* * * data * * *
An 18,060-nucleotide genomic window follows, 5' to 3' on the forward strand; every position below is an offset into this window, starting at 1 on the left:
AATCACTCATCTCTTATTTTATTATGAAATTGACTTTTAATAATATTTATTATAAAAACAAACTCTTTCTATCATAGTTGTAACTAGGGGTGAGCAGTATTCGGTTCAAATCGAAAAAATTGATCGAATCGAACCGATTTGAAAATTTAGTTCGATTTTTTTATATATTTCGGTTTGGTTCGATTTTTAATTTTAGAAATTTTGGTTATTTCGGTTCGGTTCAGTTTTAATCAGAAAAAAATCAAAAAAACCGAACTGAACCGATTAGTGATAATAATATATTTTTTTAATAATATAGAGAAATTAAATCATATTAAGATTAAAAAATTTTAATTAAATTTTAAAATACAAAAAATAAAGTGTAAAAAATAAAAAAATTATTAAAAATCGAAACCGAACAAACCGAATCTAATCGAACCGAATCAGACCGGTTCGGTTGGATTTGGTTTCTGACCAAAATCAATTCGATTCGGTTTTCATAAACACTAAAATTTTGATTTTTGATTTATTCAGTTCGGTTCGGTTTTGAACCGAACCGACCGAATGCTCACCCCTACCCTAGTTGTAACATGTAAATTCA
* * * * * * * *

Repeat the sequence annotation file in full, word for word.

An 18,060-nucleotide genomic window follows, 5' to 3' on the forward strand; every position below is an offset into this window, starting at 1 on the left:
AATCACTCATCTCTTATTTTATTATGAAATTGACTTTTAATAATATTTATTATAAAAACAAACTCTTTCTATCATAGTTGTAACTAGGGGTGAGCAGTATTCGGTTCAAATCGAAAAAATTGATCGAATCGAACCGATTTGAAAATTTAGTTCGATTTTTTTATATATTTCGGTTTGGTTCGATTTTTAATTTTAGAAATTTTGGTTATTTCGGTTCGGTTCAGTTTTAATCAGAAAAAAATCAAAAAAACCGAACTGAACCGATTAGTGATAATAATATATTTTTTTAATAATATAGAGAAATTAAATCATATTAAGATTAAAAAATTTTAATTAAATTTTAAAATACAAAAAATAAAGTGTAAAAAATAAAAAAATTATTAAAAATCGAAACCGAACAAACCGAATCTAATCGAACCGAATCAGACCGGTTCGGTTGGATTTGGTTTCTGACCAAAATCAATTCGATTCGGTTTTCATAAACACTAAAATTTTGATTTTTGATTTATTCAGTTCGGTTCGGTTTTGAACCGAACCGACCGAATGCTCACCCCTACCCTAGTTGTAACATGTAAATTCA